Why should people living in the modern age study objects and landscapes from the past? What significance do things from ancient times still hold for modern life? Values and concepts are built upon the collective experience of the past; what we think, say and do all embody shadows of yesteryear. To understand the present, it is apt to reflect on the past, as the former cannot exist without the latter. If our minds are sensitive to aesthetics, history and culture, even part of an ancient site, a corner of a traditional painting, or a page of classic text, will remind us that history is an extension of the present reality, offering another dimension and significance for people in the modern world.
Artist Cherie Cheuk extracts artistic nourishment from reading historical literature and copying ancient paintings. She applied the gongbi technique in her works to combine different customs and objects, such as the brush pot in the studio of the literati, gongbi bird paintings by anonymous artists, and peacock flowers in floral-themed scroll paintings. By reconstructing various scenes and objects that traverse past and present, her works are like taking the audience to Sham Shui Po's textile street to shop for favourite fabrics to tell modern stories.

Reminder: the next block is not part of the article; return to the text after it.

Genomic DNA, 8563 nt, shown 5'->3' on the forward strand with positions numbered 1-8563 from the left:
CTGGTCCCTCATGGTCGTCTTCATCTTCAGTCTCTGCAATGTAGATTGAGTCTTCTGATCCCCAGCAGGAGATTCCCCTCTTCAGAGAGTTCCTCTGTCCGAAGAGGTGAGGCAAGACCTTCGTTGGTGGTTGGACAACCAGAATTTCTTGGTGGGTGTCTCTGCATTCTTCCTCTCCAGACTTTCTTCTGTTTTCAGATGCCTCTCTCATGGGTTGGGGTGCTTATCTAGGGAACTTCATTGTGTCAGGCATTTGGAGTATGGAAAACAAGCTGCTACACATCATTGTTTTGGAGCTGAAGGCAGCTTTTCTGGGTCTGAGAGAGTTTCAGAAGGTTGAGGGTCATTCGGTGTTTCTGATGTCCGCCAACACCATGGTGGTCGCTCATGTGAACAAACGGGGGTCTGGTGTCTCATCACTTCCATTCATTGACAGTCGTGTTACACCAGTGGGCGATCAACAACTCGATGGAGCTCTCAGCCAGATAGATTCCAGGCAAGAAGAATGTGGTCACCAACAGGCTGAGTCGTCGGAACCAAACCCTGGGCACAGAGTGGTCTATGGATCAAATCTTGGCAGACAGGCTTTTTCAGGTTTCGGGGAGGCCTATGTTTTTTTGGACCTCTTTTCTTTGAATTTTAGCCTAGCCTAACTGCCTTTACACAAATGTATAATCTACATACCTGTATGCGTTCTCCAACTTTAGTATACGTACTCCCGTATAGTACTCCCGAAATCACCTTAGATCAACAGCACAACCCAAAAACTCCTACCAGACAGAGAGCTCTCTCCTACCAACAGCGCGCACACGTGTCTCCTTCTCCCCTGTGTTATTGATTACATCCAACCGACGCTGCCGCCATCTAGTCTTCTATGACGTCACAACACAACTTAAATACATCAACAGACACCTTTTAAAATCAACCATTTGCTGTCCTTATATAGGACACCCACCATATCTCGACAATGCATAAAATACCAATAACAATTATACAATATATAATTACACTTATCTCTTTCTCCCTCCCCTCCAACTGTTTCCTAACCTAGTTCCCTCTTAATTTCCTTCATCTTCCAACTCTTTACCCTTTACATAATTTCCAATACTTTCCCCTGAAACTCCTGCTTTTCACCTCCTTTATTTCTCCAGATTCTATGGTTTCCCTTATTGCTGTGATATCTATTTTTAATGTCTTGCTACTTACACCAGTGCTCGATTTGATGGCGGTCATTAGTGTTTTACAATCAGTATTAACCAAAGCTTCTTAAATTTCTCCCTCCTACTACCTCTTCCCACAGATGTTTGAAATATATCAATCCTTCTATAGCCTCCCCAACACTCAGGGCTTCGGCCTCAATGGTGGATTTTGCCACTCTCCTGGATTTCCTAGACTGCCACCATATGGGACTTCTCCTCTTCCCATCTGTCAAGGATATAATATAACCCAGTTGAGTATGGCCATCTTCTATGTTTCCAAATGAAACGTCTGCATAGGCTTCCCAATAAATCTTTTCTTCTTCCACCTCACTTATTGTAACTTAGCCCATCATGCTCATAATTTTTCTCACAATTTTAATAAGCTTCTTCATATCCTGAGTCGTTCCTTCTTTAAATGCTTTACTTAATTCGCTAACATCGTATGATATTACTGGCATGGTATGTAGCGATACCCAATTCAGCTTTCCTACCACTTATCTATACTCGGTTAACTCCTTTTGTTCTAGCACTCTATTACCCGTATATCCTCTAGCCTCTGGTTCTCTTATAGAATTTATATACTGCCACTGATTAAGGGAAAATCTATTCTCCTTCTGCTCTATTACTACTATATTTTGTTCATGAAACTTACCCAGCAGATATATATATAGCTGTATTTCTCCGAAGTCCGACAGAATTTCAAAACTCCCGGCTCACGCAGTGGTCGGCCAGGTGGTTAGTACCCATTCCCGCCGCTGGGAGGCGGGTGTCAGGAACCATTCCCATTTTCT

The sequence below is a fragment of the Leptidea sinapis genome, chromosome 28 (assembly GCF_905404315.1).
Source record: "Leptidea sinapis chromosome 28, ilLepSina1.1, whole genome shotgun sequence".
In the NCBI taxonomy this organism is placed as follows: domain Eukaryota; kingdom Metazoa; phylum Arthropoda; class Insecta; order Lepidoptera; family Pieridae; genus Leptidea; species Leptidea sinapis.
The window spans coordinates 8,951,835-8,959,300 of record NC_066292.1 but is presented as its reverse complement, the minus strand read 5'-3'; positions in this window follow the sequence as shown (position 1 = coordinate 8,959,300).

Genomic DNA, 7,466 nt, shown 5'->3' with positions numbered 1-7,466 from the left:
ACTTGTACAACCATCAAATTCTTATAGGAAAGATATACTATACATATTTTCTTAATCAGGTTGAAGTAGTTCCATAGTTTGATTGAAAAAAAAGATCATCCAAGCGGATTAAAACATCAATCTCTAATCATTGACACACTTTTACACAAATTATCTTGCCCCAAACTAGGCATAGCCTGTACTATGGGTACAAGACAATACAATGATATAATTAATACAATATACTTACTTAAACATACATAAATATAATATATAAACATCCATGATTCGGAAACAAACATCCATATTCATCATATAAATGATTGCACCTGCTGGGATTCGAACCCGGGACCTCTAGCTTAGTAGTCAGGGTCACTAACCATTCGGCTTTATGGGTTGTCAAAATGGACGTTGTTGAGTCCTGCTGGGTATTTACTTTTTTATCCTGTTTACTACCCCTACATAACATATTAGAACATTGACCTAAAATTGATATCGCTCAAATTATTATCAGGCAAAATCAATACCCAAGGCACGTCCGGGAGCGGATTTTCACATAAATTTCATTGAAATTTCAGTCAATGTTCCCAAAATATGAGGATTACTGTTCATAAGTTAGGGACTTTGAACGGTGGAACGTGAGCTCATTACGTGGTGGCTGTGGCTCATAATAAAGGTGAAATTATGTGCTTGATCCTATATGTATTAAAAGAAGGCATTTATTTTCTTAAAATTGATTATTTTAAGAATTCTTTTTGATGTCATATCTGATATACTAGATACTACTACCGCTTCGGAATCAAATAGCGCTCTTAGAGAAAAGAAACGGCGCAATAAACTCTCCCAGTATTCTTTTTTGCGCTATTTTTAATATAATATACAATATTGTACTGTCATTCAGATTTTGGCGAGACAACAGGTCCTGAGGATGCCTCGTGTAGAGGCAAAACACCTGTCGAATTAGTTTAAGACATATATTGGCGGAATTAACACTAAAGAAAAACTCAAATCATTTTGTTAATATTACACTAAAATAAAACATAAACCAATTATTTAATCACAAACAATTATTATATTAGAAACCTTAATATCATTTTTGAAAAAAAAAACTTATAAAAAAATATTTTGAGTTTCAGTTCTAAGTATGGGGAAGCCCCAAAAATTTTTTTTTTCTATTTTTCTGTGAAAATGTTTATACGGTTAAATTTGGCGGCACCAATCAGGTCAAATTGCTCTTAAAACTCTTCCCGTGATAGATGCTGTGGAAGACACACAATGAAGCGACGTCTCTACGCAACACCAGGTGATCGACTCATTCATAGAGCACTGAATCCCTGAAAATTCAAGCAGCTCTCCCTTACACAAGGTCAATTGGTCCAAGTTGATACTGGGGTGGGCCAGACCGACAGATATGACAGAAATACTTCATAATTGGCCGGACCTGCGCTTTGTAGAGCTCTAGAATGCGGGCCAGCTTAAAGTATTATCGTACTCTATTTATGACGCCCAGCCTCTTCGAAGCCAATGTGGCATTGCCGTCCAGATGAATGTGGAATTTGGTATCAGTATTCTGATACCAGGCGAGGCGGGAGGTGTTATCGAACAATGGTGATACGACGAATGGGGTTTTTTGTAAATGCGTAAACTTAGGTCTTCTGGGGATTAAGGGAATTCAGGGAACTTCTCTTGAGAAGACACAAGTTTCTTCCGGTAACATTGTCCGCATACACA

Living in the new era, designer Jack Lau is adept at the creative use of multimedia digital technology. For this exhibition, he partnered with Cherie Cheuk, as he used art technology to connect past and present with augmented reality (AR) and motion graphics design to take visitors on a "Visual Journey in Gongbi". Visitors could browse the website on their mobile phones and choose the painting details and thematic colour tones from the fabric installation in the exhibition. The built-in artificial intelligence on the website generates a short video with unique personalised features, thus making images of antiquity on the silk and other materials come alive in the virtual world.
Traversing past and present opens up possibilities for artistic creation, while technology enriches the connection between art and regions so that precious traditional art can survive the ravages of time. The creative collaboration of artist Cherie Cheuk and designer Jack Lau enables the history-prone mind to traverse past and present and study the history-rich gongbi brushwork from multiple perspectives.
| Exhibition period: || 21.12.2022 — 18.1.2023, and 24.1 — 12.2.2023 |
| Venue: || Tio Gallery, Zhongshan |
(B25, Haodongcuiyuan, Torch Development Zone, Zhongshan)
| Opening Hours: || 10am – 6:00pm |
(Closed on Mondays)
| Venue Support: || Tio Gallery |